Central character Winston Smith works in the Ministry of Truth, altering Party publications to make sure the authorities’ version of the facts is never questioned. That includes re-writing events, erasing people from history and revising past predictions to make them accurate.

If your job is to communicate change, perhaps launching a fresh strategy or introducing a new face at the top, always be authentic. Don’t try to erase the past or sweep a much-heralded former vision under the carpet, as if it’s now an embarrassment.

Colleagues can find it hard to embrace change, particularly without context. Be honest, take them with you on the journey and be sensitive to people’s beliefs and allegiances.

– Jacey Lamerton, senior writer and editor

Feersum Endjinn– Iain M. Banks

Feersum Endjinn’s key protagonist speaks in an undefined accent, written in the first person, phonetically. Some readers find this narrative device impenetrable, but I found Bascule memorable because of this – the other characters paled in comparison with their third-person archetype.

You get a real sense of his personality as you get into his brain; he even mimics the way others speak through the filter of his speech – so it cleverly layers within layers.

It’s a Marmite choice though – in fiction you can get away with it artistically because people seek out what you’re writing. So, IC pros should consider that messages need to land with as many people as possible. Alienating them is a try-to-avoid, not a calculated risk.

– Andrew Kelly, senior creative

Memoirs of a Geisha – Arthur Golden

A young girl is thrust into a life she could never have seen coming.

Sayuri is split from her sister as her father sells her into a whole new world. Training to be a geisha, she finds herself having to communicate with silence and gestures. The communication is controlled, different, even frightening. Sayuri must adapt.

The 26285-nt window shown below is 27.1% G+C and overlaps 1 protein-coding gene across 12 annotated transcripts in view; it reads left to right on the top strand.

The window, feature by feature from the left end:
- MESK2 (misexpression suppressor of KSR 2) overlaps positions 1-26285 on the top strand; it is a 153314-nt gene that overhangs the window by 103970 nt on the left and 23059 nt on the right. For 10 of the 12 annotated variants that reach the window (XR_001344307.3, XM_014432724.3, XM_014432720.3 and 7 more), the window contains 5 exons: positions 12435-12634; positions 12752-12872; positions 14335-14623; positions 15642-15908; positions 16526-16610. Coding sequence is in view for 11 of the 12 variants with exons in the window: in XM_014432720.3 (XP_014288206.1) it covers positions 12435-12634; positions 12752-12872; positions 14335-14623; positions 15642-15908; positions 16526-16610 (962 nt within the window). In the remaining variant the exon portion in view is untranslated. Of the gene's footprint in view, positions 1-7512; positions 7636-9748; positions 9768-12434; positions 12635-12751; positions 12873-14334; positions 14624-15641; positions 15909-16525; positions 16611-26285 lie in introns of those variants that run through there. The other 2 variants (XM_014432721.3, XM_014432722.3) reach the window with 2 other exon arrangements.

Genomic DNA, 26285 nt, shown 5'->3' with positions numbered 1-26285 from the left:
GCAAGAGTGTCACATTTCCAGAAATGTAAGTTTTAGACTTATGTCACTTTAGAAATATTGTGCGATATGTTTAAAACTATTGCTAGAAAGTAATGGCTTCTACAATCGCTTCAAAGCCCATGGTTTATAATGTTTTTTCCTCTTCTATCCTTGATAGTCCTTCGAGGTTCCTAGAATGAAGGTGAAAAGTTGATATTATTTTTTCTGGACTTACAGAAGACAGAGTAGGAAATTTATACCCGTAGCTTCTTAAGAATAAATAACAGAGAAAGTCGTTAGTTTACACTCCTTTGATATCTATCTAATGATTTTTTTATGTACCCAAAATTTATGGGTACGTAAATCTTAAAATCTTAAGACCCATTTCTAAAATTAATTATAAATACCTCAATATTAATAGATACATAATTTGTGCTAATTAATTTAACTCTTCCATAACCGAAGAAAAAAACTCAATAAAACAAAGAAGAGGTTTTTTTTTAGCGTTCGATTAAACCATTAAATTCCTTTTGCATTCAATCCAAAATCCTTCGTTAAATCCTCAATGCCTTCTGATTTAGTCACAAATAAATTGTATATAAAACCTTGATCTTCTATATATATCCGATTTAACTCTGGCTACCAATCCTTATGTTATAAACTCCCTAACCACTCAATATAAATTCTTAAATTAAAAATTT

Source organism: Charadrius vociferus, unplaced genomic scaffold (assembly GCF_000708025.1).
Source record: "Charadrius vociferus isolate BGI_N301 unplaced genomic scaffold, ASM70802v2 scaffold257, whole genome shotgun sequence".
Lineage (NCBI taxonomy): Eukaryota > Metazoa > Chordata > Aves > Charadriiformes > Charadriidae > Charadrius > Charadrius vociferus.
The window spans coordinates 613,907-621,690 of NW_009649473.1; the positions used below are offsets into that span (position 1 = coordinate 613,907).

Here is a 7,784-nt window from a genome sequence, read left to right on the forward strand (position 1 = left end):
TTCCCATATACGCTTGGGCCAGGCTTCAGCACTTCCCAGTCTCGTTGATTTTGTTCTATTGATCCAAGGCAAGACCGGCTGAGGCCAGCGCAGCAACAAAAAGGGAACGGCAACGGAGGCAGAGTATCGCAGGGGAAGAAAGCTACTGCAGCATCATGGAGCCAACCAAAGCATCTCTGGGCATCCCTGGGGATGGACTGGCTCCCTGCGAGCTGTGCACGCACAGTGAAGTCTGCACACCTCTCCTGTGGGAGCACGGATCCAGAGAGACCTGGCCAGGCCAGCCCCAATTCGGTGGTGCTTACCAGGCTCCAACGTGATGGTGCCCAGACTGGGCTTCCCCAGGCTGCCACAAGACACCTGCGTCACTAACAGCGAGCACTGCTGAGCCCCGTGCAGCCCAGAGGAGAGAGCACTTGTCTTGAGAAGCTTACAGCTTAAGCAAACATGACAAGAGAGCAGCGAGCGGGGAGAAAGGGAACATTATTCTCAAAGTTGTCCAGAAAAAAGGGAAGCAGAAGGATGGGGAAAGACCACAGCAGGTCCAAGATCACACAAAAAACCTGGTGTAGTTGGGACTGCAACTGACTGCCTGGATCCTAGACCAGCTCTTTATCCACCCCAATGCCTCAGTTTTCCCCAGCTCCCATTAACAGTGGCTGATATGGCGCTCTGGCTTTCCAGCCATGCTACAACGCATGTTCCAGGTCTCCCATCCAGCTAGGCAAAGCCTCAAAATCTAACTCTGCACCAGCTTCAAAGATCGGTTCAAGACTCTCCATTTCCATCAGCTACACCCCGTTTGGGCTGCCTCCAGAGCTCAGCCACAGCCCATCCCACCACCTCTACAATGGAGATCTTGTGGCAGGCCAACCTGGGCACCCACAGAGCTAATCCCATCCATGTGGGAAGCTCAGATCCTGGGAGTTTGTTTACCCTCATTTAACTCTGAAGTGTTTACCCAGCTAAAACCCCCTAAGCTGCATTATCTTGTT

Every day, we revise our ways to overcome obstacles and changes of circumstance. Without this attitude, we’d be static and stagnant. In IC, there’s no room for apathy. Adaptation, determination and a desire to thrive, not just survive – that’s what Sayuri has taught us.

– Sarah Todd, account and project manager

The Road – Cormac McCarthy

A man and his son trudge their way across a scorched, desolate wasteland in the utter definition of a ‘slow burner’, and we’re just the omniscient passengers taken along for the ride.

McCarthy’s relentlessly repetitive grey landscape and the messages within it are intended to wear down the reader almost as much as our inexpressive protagonists.

With so little going on in this ravaged world, it’s important to remember that consistency isn’t always key. Quality is vital, of course – but be careful not to bang the same drum too often.

The Road is a slog of a novel, but that’s part of its charm. Top-notch, varied content is key; not just the same messages repeated over and over. When a message becomes repetitive, people switch off to future communications, too.

– Connor Faulkner, writer and editor

Jane Eyre, Charlotte Brontë

What’s better in a time of crisis than a good leader? In Jane Eyre, it’s teacher and role model extraordinaire Miss Temple who saves the day following a disastrous meal of burnt porridge that no one can eat. Her cool head brings calm to the chaos and cheese to hungry bellies. It’s hard not to admire a leader who gives you cheese – and young Jane certainly admires Miss Temple.

Jane’s respect for her favourite teacher isn’t just about her intellect – it’s also because she’s fair and listens to what the children have to say. She says “to her instruction I owed the best part of my acquirements” – showing that good leaders role model behaviours others want to emulate and builds greater trust with employees.

– Pagon Gregory, consultant

So, what’s the story in your organisation? Do some of these tales ring true throughout your internal communications or is engagement more a work of fiction?

If you’re looking to create a page-turner, talk to us about writing a gripping new narrative.